Civil Engineering Almanac – Avery Brundage: Civil engineer of olympic stature

This week in civil engineering history: Civil engineer Avery Brundage (1887-1975) begins his term as member of the International Olympic Committee, July 30, 1936.

Born in Detroit and having moved to Chicago as a boy, Avery Brundage enrolled at the University of Illinois and graduated from the civil engineering program with honors in 1909. During college, Brundage played basketball and ran track, contributing to Illinois’ Western Conference championship track team during his senior year. Upon graduation, Brundage accepted a position as a construction superintendent for the Chicago architectural firm Holabird & Roche, where he supervised construction for one out of every 30 buildings that were constructed in Chicago during the time of his three-year tenure.

While he was working as a construction engineer, Brundage continued to run track as an amateur, including the 1912 Stockholm Olympics where he competed in discus and finishedsixth and 16th respectively, in the pentathlon and decathlon. In 1915, he founded the Avery Brundage Co., which was active in the Chicago construction industry until 1947. Among the structures built by his company was the (former) Marshfield Trust and Savings Bank, now known as the Brundage Building, which was completed in 1924 and designated a Chicago landmark in 2008.

During the 1910s, Avery Brundage sustained his track career, as he won the U.S. national all-round title on three occasions (1914, 1916, and 1918). By the 1920s, his penchant for athletics outshone his civil engineering, and in 1928 he became the president of the Amateur Athletic Union and succeeded Douglas MacArthur as president of the American Olympic Committee. Eight years later, July 30, 1936, Brundage was elected to the International Olympic Committee, a position that he held for 36 years, spanning the controversial 1936 Berlin Olympics and ill-fated 1972 Munich Olympics.

In 1952, Avery Brundage was named thefifth president of the International Olympic Committee, a position that he held for 20 years. Although better known for his Olympic leadership, Brundage left his civil engineering legacy in Chicago through his construction of a Ford Motor Co. assembly plant, the 23rd Street Viaduct, high-rise apartment buildings, the landmark Brundage Building, and the modernization of the LaSalle Hotel, which he owned and where he resided for many years. Avery Brundage died May 8, 1975, and is interred in Chicago’s Rosehill Cemetery.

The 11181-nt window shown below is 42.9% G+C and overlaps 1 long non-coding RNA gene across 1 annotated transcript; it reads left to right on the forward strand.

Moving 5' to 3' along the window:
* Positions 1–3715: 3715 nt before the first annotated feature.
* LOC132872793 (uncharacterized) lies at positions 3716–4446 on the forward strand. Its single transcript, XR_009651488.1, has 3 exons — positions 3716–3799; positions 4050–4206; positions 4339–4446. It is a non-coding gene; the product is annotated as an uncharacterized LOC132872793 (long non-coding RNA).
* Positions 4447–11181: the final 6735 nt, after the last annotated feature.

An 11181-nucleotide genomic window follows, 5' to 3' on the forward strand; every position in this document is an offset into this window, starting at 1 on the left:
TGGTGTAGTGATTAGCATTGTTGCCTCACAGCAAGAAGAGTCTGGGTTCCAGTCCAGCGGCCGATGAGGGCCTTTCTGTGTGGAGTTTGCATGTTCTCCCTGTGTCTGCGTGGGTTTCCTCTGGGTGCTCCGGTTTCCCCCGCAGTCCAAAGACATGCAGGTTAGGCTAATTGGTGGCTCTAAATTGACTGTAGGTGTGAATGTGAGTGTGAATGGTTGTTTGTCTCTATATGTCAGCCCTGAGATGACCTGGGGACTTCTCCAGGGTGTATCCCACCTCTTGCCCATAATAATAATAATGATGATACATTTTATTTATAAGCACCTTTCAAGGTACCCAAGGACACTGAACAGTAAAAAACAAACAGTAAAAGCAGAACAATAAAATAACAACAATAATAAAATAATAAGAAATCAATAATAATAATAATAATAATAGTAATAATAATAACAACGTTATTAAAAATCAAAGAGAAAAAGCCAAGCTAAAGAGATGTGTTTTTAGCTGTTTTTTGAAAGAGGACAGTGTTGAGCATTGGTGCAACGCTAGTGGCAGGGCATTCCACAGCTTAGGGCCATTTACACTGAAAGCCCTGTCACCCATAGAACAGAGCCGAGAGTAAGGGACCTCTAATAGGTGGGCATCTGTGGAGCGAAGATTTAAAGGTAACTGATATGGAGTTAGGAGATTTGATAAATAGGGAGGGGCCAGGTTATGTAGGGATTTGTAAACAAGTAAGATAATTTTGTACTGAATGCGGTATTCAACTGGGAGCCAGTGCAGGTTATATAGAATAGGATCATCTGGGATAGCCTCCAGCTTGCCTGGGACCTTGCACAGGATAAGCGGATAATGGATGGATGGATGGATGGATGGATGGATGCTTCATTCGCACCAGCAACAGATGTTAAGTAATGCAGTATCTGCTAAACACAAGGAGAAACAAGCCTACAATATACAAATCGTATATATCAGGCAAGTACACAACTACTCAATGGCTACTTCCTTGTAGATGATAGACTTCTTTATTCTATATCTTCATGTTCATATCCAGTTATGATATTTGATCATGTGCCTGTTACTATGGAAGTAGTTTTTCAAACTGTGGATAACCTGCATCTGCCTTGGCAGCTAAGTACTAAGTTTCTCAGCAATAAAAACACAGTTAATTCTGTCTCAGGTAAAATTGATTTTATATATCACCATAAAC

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  1. Hi Reuben, I really enjoy reading the civil engineering articles that you post often. The article on Avery Brundage is an exception. Brundage was a racist and anti-Semite who had no issue displaying his prejudices. He was a major advocate for holding the 1936 Olympics in Nazi Germany and agreed to Hitler’s demands to not allow Jewish members of the track and field team to participate. If not for Jesse Owens, the great athlete and humanitarian, and the performance of other American minority members, Hitler’s propaganda effort would have been successful. Over recent years as Brundage’s racist legacy has been revealed, institutions that bear his name have apologized and remove his name from their buildings and organizations.

    • I appreciate your comment. I read every comment that is left in response to my articles, but I rarely provide a personal reply. Yours, I believe, necessitates my acknowledgement. You are absolutely correct in your description of Avery Brundage’s prejudices. I wrote and rewrote the article a number of times, weighing how much or how little of the article to allot to Brundage’s intolerance. Too little would have trivialized what was clearly unacceptable behavior. Too much would have subverted the intent of the article- to link the topical theme of the Olympics with the profession of civil engineering. In the end, I chose to remain silent on the topic. Perhaps it was the incorrect choice, but my hope is that the articles will evoke interest, and inspire readers to seek a deeper knowledge and understanding, beyond the names and dates that these brief compositions enumerate. Thank you again for your thoughtful and informative comment. -Reuben


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